Analyzing multi-core processing

Spatial reported at the conference on its analysis of multi-core processing. More CPU cores speed up calculations, but not linearly. Increasing cores from one to eight processes do not make calculations 8× faster, but rather 5.5× faster, due to the added time it takes to set up eight streams of calculations and then to reassemble the results afterward.

Going with too many cores can lead to bottlenecks, such as when some bodies have complex shapes (such as splines intersecting planes), which delay other processors that might be handling simple shapes (such as non-intersecting lines). So, they must wait for the processors handling complex bodies to finish their work.

As a result, Spatial says programmers need to evaluate when to use single-core and when to use multi-core processing.

A kinder, gentler Spatial

The theme of the conference was “being a trusted partner.” Spatial realizes it may have been brusque in the past, and so is turning over a new leaf. For instance, the company redefined what the word “done” means: A product is done when it is ready for use by customers. IOPMeta and AGM are new initiatives to help customers implement code more easily and faster into their CAD programs. Spatial now tries to make sure that updates are meaningful across all APIs (application programming interfaces). Also, it has added a dozen specialists to help programmers when they run into problems and who can guide management in determining the best direction for their continuing 3D software development.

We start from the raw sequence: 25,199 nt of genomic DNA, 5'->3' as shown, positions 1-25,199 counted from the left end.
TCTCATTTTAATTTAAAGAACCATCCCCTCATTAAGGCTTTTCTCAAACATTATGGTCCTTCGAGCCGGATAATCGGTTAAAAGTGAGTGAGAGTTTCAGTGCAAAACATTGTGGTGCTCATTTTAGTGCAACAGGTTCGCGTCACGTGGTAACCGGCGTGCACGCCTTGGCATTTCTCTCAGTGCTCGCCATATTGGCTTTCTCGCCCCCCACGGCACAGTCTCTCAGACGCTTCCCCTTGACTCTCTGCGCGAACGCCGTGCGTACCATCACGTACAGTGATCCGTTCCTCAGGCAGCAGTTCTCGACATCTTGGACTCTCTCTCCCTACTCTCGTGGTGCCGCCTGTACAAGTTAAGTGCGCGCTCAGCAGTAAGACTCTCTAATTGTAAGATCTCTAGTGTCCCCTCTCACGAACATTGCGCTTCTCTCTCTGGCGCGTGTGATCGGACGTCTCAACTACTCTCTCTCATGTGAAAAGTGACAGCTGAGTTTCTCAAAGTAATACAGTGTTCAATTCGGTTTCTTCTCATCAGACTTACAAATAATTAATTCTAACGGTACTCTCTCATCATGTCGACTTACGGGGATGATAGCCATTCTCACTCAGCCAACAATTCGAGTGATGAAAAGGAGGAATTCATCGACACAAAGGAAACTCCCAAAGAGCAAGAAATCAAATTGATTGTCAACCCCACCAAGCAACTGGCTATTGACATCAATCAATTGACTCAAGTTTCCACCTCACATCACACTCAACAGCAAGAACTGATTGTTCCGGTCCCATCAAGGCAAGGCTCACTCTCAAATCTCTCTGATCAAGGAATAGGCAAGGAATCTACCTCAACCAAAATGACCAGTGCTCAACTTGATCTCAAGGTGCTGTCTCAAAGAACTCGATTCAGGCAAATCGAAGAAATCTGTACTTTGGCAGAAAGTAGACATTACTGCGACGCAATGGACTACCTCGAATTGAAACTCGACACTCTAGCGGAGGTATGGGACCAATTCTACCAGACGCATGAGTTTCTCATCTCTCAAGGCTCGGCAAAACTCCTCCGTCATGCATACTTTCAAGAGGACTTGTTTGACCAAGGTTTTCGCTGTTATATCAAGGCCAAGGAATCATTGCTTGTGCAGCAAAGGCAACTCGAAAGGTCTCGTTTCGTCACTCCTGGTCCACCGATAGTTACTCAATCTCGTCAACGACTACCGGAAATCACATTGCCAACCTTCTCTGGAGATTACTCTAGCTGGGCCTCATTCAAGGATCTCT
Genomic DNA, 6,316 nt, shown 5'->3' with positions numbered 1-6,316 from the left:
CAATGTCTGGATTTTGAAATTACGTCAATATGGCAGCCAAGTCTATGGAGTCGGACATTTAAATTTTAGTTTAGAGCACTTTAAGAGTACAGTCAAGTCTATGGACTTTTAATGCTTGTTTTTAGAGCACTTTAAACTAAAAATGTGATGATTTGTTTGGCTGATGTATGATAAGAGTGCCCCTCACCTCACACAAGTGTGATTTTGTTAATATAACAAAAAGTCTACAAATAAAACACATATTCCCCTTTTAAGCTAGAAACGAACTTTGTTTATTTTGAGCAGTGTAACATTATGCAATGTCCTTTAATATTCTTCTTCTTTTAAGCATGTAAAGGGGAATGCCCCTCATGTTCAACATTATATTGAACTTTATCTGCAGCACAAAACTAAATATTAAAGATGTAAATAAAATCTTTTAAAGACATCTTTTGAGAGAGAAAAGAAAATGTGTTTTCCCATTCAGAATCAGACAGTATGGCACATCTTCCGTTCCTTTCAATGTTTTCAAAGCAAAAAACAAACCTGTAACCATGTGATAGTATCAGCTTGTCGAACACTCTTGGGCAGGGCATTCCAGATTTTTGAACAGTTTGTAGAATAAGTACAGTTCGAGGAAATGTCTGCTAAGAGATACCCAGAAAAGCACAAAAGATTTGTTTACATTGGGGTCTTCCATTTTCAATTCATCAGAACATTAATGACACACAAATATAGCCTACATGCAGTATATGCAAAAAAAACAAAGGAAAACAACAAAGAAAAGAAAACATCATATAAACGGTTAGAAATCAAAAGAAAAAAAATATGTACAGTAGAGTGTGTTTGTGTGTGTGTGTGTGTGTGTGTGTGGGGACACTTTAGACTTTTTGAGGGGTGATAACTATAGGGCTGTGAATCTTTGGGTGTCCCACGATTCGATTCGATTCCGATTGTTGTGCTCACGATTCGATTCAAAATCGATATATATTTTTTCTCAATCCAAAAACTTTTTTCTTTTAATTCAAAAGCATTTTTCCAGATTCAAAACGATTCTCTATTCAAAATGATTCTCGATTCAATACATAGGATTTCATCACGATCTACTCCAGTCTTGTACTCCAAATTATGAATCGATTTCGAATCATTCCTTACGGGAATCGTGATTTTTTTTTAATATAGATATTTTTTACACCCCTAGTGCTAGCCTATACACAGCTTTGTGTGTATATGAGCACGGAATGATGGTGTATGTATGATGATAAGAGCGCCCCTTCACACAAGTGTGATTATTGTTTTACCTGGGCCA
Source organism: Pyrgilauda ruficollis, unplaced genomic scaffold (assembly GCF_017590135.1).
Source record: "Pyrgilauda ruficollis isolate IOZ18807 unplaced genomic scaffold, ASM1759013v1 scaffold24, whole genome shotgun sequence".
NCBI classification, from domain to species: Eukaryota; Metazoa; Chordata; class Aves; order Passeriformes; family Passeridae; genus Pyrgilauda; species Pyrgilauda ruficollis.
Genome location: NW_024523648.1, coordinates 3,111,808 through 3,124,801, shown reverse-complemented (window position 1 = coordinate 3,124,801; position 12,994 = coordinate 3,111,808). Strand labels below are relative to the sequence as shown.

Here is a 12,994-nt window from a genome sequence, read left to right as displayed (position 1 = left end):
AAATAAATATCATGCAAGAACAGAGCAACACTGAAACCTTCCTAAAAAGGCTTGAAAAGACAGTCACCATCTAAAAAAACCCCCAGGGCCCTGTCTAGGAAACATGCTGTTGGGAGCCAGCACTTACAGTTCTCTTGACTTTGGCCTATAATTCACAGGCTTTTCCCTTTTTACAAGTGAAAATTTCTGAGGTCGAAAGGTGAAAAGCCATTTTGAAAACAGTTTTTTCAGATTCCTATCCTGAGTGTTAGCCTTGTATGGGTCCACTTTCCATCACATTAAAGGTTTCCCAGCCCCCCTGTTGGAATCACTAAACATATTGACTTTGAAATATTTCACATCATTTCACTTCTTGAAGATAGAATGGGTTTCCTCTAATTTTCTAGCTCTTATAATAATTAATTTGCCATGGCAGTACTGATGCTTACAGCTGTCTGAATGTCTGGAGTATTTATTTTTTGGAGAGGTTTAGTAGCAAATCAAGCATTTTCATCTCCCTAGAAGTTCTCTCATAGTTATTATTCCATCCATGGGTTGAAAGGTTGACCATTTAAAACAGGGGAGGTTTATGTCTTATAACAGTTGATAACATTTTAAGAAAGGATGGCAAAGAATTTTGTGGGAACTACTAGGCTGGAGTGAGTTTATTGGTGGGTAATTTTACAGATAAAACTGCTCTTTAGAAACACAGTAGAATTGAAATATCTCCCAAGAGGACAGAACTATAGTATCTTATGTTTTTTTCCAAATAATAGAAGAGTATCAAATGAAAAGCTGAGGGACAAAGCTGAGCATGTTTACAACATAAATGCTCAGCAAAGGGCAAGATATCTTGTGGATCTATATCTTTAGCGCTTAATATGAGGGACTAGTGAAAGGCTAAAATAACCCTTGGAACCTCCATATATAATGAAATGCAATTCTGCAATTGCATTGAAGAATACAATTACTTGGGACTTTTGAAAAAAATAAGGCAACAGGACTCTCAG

To get an idea of the future of the CAD software you use, you would do well to familiarize yourself with the future plans of firms like Spatial. I see a company eager to compete with longtime stalwarts like Siemens and recent upstarts like C3D Labs. While some of its “new” functions merely catch up with competitors (such as extracting zero-thickness median shapes), others are unique advances, like 3D nesting.

Spatial foresees a time when machinists are no longer needed to operate milling machines and in-house experts are no longer required to process simulations. I don’t know how plausible these goals are; I see them akin to Elon Musk’s aim to reach Mars: SpaceX won’t necessarily ever get to Mars, but the dream acts as an incentive for employees to overshoot in attaining a technological goal.